This reminds me of an article called “6 Harsh Truths That Will Make You A Better Person”, (on of all places!) by humorist David Wong:

…that’s the step that gets skipped — it’s always “How can I get a job?” and not “How can I become the type of person employers want?” It’s “How can I get pretty girls to like me?” instead of “How can I become the type of person that pretty girls like?” See, because that second one could very well require giving up many of your favorite hobbies and paying more attention to your appearance, and God knows what else. You might even have to change your personality. 

I think back to 2009 and the awesome contact high I got from attending the Innovation Retreat at Airlie. I described it earlier as “the thrill, the energy, the passion of being a change agent, a soldier in the innovation army….” And then I think about friends who return from a weekend at a Landmark Forum Retreat or worked at Lululemon and then quit because it is cult-y and weird. I think about that amazing scene from the movie Safe, where Julianne Moore tries to use all the self-help language she’s acquired during her retreat to recover from a chemical sensitivity syndrome that may or may not be real. I think of Laura Dern’s character on the now-cancelled Enlightened and how human beings can convince ourselves of almost anything. That feeling of being transformed is intense and gratifying, it is a quick hit of power and confidence, it is the feeling that we are, once again, in control of our lives and our destiny and we are, inevitably, working towards the good. But then you have to do the work of actually changing yourself and more often than not you just find new language to mask the same behaviors.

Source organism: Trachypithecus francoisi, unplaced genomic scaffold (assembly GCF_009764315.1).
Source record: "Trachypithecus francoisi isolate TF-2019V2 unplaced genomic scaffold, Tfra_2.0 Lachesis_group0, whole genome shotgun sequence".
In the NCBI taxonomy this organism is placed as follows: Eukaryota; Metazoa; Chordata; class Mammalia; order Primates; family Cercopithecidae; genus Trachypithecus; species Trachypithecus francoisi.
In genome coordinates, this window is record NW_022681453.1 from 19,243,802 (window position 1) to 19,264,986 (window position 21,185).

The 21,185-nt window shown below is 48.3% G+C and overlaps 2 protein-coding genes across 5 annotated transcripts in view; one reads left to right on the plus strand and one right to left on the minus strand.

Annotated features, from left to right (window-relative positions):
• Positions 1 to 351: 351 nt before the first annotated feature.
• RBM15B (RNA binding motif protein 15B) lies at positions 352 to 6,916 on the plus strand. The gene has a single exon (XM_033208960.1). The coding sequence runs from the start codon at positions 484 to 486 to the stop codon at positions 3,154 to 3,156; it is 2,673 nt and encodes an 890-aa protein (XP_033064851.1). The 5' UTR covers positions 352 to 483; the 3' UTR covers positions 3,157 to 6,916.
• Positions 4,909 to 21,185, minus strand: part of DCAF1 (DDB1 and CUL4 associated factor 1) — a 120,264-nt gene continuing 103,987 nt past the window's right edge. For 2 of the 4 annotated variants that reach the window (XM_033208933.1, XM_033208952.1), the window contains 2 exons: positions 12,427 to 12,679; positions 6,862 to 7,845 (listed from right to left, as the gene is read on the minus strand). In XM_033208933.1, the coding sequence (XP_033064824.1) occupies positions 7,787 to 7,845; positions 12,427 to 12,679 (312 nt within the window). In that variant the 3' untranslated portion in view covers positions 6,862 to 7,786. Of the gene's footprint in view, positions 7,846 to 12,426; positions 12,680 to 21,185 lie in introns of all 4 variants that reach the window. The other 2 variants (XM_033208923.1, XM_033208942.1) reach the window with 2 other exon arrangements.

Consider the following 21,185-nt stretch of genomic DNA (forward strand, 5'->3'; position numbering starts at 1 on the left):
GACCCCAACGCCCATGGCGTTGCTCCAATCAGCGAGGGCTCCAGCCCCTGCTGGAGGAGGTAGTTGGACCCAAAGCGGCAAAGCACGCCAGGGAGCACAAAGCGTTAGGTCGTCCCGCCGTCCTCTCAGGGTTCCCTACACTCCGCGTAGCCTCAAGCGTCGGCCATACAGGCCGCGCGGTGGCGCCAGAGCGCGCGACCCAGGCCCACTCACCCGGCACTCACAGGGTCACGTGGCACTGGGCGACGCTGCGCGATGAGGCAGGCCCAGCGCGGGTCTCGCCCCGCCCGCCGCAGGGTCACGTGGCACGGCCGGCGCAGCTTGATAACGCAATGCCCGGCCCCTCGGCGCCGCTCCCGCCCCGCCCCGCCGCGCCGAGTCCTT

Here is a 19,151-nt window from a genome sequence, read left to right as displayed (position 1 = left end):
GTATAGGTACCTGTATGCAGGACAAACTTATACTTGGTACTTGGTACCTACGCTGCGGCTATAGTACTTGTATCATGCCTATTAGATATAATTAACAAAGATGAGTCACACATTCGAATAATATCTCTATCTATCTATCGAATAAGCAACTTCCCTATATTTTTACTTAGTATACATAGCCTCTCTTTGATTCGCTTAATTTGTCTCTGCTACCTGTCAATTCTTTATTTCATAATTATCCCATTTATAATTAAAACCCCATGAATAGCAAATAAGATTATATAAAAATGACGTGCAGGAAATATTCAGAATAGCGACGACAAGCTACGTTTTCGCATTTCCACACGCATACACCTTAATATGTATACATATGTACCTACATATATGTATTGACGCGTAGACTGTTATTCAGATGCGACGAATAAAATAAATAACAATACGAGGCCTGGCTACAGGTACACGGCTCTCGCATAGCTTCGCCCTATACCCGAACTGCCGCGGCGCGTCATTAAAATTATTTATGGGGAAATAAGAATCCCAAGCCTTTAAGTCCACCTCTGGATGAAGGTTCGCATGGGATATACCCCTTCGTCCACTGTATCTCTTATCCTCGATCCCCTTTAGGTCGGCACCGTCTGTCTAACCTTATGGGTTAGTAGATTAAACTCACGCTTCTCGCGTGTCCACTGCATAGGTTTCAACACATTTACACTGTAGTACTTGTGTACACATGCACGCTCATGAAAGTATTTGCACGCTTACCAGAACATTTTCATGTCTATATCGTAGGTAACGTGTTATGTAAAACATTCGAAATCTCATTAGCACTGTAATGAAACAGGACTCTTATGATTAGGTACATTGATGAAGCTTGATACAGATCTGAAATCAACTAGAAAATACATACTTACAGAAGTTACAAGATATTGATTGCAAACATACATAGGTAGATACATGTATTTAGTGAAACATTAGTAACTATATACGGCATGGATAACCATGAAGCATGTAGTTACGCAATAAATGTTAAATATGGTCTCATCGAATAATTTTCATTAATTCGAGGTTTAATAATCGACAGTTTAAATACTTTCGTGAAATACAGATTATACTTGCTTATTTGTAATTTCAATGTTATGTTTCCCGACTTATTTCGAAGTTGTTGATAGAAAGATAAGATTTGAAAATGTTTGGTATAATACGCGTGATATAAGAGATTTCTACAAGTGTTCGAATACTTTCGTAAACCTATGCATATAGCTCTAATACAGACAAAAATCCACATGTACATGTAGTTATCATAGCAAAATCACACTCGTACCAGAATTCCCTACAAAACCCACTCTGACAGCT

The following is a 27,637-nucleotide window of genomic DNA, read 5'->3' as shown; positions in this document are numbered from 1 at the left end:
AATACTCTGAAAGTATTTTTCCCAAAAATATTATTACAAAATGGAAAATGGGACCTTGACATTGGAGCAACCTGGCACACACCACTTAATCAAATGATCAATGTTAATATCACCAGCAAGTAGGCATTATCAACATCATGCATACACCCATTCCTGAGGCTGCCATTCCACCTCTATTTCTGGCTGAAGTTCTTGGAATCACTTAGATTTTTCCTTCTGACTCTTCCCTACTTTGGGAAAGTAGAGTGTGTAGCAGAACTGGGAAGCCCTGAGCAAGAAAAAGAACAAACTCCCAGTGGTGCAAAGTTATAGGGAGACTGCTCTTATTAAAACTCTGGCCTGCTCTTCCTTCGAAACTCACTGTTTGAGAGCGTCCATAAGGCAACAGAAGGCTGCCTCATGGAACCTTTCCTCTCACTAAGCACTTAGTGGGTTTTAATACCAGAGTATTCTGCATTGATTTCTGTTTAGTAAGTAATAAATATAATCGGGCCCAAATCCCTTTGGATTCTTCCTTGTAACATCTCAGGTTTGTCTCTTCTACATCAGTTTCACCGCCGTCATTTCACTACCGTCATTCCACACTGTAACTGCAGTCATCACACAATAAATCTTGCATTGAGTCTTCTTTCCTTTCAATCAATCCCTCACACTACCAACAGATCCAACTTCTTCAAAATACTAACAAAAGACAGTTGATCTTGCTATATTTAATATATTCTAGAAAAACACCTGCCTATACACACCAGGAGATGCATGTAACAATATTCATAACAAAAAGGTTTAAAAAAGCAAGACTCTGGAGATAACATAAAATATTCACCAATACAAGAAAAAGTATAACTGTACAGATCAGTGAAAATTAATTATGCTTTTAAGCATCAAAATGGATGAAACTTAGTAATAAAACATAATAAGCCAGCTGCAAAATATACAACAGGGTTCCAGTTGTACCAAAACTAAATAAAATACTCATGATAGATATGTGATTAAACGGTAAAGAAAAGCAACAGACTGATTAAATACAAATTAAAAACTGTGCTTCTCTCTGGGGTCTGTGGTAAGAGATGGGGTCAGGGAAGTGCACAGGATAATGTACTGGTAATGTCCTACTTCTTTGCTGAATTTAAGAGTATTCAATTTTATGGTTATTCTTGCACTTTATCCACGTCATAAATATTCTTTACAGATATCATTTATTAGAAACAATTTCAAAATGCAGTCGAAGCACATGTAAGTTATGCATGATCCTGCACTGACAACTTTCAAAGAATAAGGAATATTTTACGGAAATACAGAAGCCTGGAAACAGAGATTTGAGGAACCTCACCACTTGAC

The Innovation Industry has become strikingly adept at creating the illusion of innovation, of collaboration, transparency, openness and inclusion while engaging in and perpetuating the same counterproductive behavior at the root of the ongoing systemic dysfunction. When we look closely at the Innovation Industry  we see it for what it is – an elaborate sleight of hand in which very intelligent, well-intentioned people have come to accept as true many fundamentally flawed underlying assumptions. A number of very intelligent, experienced, well-intentioned, passionate, committed people are working incredibly hard to create change that they desperately – and understandably – want to see, but aren’t clearly seeing the very real changes that are happening all around them in the moment.

Real change isn’t going to happen by doing business as usual and calling it innovation, by fostering competition and a cultural of scarcity, by creating ever increasing complications and barriers and propping up unsustainable structures. Real change isn’t going to happen by doing things the same old way but using new words. It will require truly discontinuous behavior. It will require action. So how might we create real change?

We’ll explore that in the next, and final, essay in this series.

4 thoughts on “Business As Usual In The Innovation Industry”